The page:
Thursday 13 May 2021

Are you really at home? MPs doubt quarantine check ups will be efficient

Photo: Joshua Morley via Flickr

A draft law imposing a compulsory period of quarantine for people travelling to the Netherlands from countries with a high proportion of Covid-19 from May 15 has been criticised by MPs for being inefficient and impossible to police.

To make sure people are sticking to the rules, officials say a special team will make random checks on travellers by phone and determine if they are at home, based on ‘background noise’, such as the sound of a train or a till in a shop.

If there is a suspicion the person is not at home, a council official will come to the house to make sure. If the person is absent the local mayor will be asked to put the wheels in motion to fine them €339.

The fine, ministers say, would be an incentive for people to go into quarantine which is currently a recommendation only.  Only around one fifth of travellers actually stay in isolation for 10 days on arrival which is ‘a dreadful state of affairs’, health minister Hugo de Jonge said.

But many MPs said during Wednesday’s debate on the draft legislation that they wondered if the monitors will be able to distinguish household noise from street noise.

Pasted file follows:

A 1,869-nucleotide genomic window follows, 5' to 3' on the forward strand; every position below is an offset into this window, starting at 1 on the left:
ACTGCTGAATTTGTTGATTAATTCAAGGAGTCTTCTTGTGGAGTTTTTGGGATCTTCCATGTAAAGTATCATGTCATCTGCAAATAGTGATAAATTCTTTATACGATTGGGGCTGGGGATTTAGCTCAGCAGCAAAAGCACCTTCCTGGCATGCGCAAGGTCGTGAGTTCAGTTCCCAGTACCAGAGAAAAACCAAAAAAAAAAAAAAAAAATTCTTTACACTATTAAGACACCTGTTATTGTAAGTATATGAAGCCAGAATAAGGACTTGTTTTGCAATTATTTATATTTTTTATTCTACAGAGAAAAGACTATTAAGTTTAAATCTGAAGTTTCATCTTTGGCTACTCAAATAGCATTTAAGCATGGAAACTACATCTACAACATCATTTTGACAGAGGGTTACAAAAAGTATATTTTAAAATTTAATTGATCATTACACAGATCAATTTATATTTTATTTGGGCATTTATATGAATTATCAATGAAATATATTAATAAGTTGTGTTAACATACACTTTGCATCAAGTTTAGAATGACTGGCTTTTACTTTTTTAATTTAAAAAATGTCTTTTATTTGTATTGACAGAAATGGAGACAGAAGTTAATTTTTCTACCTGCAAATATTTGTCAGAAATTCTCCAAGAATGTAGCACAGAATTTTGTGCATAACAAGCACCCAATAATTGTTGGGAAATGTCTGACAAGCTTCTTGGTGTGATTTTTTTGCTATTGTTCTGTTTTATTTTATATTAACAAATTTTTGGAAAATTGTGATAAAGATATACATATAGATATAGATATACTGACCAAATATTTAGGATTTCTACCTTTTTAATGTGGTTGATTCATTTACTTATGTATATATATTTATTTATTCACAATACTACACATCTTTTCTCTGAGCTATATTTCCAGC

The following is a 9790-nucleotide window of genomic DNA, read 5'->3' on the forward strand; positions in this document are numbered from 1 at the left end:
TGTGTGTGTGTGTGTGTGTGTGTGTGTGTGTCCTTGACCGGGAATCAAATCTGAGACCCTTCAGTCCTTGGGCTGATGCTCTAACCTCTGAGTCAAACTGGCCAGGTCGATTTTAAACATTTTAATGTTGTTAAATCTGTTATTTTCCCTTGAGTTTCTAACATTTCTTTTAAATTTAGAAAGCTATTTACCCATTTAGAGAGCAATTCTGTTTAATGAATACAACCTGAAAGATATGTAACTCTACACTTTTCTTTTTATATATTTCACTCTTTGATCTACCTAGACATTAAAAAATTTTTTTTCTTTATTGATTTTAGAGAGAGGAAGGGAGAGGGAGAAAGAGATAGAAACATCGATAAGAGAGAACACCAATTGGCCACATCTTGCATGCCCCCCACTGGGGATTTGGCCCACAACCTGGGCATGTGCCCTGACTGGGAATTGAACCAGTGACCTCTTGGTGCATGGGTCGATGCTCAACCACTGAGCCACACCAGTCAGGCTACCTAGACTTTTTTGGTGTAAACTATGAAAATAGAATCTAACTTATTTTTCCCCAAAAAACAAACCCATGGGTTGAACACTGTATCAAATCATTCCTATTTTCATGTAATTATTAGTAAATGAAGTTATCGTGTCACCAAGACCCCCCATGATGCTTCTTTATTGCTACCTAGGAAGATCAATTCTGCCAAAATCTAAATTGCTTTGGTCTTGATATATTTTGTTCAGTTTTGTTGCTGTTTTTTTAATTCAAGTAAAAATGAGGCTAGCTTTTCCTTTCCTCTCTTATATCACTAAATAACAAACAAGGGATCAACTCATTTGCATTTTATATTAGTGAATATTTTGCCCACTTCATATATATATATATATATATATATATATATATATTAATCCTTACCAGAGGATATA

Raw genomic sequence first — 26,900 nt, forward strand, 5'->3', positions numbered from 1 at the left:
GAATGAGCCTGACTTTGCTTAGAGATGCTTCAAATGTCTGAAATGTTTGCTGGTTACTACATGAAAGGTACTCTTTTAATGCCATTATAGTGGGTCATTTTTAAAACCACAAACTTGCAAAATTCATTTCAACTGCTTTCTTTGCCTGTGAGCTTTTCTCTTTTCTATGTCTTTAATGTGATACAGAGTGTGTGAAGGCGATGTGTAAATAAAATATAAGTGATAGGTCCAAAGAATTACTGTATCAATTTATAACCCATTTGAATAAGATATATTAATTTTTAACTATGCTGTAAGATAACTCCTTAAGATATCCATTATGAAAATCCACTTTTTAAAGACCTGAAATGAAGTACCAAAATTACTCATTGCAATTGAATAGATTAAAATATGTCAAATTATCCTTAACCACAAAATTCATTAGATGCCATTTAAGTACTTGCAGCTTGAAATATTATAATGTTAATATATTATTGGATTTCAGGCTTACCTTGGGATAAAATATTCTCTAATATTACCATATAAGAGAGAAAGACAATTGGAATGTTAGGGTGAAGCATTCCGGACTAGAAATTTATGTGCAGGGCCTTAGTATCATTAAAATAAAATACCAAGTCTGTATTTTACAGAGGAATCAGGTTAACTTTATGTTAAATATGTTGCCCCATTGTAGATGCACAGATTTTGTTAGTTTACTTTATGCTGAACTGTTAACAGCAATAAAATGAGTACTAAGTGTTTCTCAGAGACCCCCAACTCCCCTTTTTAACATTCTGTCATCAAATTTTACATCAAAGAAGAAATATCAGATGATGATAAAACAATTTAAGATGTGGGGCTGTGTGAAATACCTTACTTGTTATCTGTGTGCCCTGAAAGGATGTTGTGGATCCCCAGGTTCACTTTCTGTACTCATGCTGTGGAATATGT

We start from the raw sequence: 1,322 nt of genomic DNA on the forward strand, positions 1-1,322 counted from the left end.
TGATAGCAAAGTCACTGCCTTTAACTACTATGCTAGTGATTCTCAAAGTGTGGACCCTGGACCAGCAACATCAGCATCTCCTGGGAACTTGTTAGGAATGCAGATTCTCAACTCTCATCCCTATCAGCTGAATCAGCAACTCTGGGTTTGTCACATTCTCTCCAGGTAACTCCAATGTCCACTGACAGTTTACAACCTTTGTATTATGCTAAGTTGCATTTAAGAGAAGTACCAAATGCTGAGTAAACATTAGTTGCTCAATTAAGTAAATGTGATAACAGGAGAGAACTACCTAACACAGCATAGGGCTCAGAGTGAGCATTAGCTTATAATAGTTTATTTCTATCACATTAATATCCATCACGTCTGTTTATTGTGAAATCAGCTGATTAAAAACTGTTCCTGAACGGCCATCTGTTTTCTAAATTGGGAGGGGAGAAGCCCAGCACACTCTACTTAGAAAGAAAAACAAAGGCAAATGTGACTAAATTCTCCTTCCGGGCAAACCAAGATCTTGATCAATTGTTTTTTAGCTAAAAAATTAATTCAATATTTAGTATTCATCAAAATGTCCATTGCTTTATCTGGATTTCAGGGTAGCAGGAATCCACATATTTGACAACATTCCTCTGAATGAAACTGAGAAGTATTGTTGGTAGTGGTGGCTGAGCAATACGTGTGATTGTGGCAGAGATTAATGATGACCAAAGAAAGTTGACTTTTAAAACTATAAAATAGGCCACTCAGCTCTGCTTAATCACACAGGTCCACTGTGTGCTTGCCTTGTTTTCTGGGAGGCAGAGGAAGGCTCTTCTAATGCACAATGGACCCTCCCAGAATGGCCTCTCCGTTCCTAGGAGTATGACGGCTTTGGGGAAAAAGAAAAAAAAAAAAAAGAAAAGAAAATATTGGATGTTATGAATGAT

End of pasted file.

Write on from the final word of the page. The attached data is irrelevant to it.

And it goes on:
De Jonge said he understood the MPs’ scepticism about the efficiency of the proposal, but told them that ‘there is a fair chance that people will be caught out.’

‘We are not involving the police, this is a proportional way of dealing with the problem,’ he said.

‘Suppose we return to a reasonably normal situation because of the vaccinations and another exotic variant rears its head on a different continent,’ he said. ‘You want to prevent that mutation from getting a foothold here because it could take us back to where we started. We don’t want that.’


MPs were divided about making people who have been vaccinated exempt from the measure, with PvdA and D66 in favour. Far right party FvD opposed the suggestion because people would feel it as ‘indirect pressure’ to get vaccinated, without which they would not be able to travel.

De Jonge said the time to make exemptions for people who have been vaccinated had not yet come. He warned that if new mutations were to emerge in other countries, the protection by the vaccine could be doubtful as well.

MPs will vote on the legislation next week.

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